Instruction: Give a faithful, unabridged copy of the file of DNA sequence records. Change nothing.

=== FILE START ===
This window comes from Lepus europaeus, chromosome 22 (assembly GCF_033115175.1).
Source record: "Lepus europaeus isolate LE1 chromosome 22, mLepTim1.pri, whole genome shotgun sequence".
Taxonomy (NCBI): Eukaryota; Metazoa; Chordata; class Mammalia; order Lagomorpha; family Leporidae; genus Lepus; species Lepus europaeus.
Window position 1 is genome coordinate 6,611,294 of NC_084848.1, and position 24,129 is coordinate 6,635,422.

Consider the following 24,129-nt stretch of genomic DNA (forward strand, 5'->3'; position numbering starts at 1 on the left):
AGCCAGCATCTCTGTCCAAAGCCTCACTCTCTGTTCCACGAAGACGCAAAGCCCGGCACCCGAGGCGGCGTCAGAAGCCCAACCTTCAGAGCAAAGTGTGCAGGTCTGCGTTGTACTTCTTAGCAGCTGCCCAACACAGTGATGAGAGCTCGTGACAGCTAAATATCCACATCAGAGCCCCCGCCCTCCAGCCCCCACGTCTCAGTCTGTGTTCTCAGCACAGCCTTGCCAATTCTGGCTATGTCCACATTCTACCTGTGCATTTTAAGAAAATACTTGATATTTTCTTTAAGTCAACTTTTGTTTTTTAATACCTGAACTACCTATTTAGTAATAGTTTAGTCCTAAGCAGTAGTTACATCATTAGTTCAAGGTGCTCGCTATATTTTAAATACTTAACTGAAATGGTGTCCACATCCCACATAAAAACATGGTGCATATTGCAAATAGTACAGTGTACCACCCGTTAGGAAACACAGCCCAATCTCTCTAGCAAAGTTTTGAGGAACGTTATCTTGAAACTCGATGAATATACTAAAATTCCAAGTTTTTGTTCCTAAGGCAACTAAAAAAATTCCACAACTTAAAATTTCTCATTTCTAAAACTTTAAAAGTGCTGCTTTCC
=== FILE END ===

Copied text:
This window comes from Lepus europaeus, chromosome 22 (assembly GCF_033115175.1).
Source record: "Lepus europaeus isolate LE1 chromosome 22, mLepTim1.pri, whole genome shotgun sequence".
Taxonomy (NCBI): Eukaryota; Metazoa; Chordata; class Mammalia; order Lagomorpha; family Leporidae; genus Lepus; species Lepus europaeus.
Window position 1 is genome coordinate 6,611,294 of NC_084848.1, and position 24,129 is coordinate 6,635,422.

Consider the following 24,129-nt stretch of genomic DNA (forward strand, 5'->3'; position numbering starts at 1 on the left):
AGCCAGCATCTCTGTCCAAAGCCTCACTCTCTGTTCCACGAAGACGCAAAGCCCGGCACCCGAGGCGGCGTCAGAAGCCCAACCTTCAGAGCAAAGTGTGCAGGTCTGCGTTGTACTTCTTAGCAGCTGCCCAACACAGTGATGAGAGCTCGTGACAGCTAAATATCCACATCAGAGCCCCCGCCCTCCAGCCCCCACGTCTCAGTCTGTGTTCTCAGCACAGCCTTGCCAATTCTGGCTATGTCCACATTCTACCTGTGCATTTTAAGAAAATACTTGATATTTTCTTTAAGTCAACTTTTGTTTTTTAATACCTGAACTACCTATTTAGTAATAGTTTAGTCCTAAGCAGTAGTTACATCATTAGTTCAAGGTGCTCGCTATATTTTAAATACTTAACTGAAATGGTGTCCACATCCCACATAAAAACATGGTGCATATTGCAAATAGTACAGTGTACCACCCGTTAGGAAACACAGCCCAATCTCTCTAGCAAAGTTTTGAGGAACGTTATCTTGAAACTCGATGAATATACTAAAATTCCAAGTTTTTGTTCCTAAGGCAACTAAAAAAATTCCACAACTTAAAATTTCTCATTTCTAAAACTTTAAAAGTGCTGCTTTCC